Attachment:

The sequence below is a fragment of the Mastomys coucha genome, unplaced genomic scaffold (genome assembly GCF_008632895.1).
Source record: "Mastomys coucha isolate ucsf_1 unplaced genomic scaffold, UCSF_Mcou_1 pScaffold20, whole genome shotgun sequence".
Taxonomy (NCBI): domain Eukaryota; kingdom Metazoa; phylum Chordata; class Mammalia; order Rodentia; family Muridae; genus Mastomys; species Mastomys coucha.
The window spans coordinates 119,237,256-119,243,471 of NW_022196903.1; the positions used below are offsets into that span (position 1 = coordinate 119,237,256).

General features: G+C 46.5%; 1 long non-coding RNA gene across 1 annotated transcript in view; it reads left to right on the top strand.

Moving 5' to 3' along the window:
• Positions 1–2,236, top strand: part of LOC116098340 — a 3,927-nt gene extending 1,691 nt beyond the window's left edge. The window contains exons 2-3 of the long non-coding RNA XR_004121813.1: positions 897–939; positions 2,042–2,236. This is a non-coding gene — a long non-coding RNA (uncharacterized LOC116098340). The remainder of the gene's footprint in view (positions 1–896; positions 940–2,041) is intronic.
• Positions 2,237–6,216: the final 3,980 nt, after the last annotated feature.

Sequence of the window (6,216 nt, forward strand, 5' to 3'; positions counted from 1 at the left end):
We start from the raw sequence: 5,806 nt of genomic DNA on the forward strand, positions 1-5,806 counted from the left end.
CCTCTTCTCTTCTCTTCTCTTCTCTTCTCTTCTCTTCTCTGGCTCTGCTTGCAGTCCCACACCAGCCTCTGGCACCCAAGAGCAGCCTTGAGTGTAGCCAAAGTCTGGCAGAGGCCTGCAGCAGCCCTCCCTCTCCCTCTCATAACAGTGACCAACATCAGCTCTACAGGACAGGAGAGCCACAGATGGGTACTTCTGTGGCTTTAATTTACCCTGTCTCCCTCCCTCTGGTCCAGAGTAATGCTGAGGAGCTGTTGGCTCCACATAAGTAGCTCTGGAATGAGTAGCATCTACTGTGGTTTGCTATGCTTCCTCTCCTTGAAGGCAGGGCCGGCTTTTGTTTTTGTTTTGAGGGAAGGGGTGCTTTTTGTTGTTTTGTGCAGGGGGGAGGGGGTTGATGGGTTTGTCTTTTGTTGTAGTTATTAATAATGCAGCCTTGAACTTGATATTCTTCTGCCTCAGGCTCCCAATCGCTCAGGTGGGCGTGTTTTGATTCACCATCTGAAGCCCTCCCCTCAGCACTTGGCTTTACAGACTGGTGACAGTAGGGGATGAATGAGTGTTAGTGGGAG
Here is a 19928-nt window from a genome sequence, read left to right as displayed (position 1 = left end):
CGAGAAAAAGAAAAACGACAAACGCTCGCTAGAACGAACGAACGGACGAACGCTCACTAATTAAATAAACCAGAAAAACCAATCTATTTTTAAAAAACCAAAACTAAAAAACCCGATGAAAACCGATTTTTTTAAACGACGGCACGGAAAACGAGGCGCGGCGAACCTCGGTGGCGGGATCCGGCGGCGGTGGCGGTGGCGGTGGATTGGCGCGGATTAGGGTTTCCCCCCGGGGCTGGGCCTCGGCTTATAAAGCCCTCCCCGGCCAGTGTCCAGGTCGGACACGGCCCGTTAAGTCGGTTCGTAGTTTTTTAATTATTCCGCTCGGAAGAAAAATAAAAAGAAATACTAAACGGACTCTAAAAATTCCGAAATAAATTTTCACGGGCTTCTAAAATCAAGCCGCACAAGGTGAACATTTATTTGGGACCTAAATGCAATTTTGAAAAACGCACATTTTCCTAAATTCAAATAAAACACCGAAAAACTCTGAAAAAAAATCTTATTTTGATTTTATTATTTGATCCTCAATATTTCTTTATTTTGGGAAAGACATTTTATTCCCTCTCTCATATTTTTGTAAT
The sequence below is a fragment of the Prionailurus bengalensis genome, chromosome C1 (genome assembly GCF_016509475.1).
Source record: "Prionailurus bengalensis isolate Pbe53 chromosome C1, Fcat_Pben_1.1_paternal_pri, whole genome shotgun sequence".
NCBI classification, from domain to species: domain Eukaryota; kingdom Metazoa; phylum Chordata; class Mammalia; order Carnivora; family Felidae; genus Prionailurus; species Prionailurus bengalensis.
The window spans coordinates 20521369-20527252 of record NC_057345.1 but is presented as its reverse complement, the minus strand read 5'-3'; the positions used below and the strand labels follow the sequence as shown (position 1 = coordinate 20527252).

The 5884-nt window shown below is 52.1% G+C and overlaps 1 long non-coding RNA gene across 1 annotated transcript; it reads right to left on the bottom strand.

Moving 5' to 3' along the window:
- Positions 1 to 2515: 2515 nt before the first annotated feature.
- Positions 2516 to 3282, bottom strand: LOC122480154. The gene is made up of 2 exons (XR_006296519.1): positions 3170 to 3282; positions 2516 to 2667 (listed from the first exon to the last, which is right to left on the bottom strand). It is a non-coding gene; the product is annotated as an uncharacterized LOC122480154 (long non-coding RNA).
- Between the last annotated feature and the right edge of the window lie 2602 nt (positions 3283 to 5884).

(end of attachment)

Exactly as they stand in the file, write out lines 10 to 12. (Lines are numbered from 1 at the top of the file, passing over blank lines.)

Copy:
We start from the raw sequence: 5,806 nt of genomic DNA on the forward strand, positions 1-5,806 counted from the left end.
CCTCTTCTCTTCTCTTCTCTTCTCTTCTCTTCTCTTCTCTGGCTCTGCTTGCAGTCCCACACCAGCCTCTGGCACCCAAGAGCAGCCTTGAGTGTAGCCAAAGTCTGGCAGAGGCCTGCAGCAGCCCTCCCTCTCCCTCTCATAACAGTGACCAACATCAGCTCTACAGGACAGGAGAGCCACAGATGGGTACTTCTGTGGCTTTAATTTACCCTGTCTCCCTCCCTCTGGTCCAGAGTAATGCTGAGGAGCTGTTGGCTCCACATAAGTAGCTCTGGAATGAGTAGCATCTACTGTGGTTTGCTATGCTTCCTCTCCTTGAAGGCAGGGCCGGCTTTTGTTTTTGTTTTGAGGGAAGGGGTGCTTTTTGTTGTTTTGTGCAGGGGGGAGGGGGTTGATGGGTTTGTCTTTTGTTGTAGTTATTAATAATGCAGCCTTGAACTTGATATTCTTCTGCCTCAGGCTCCCAATCGCTCAGGTGGGCGTGTTTTGATTCACCATCTGAAGCCCTCCCCTCAGCACTTGGCTTTACAGACTGGTGACAGTAGGGGATGAATGAGTGTTAGTGGGAG
Here is a 19928-nt window from a genome sequence, read left to right as displayed (position 1 = left end):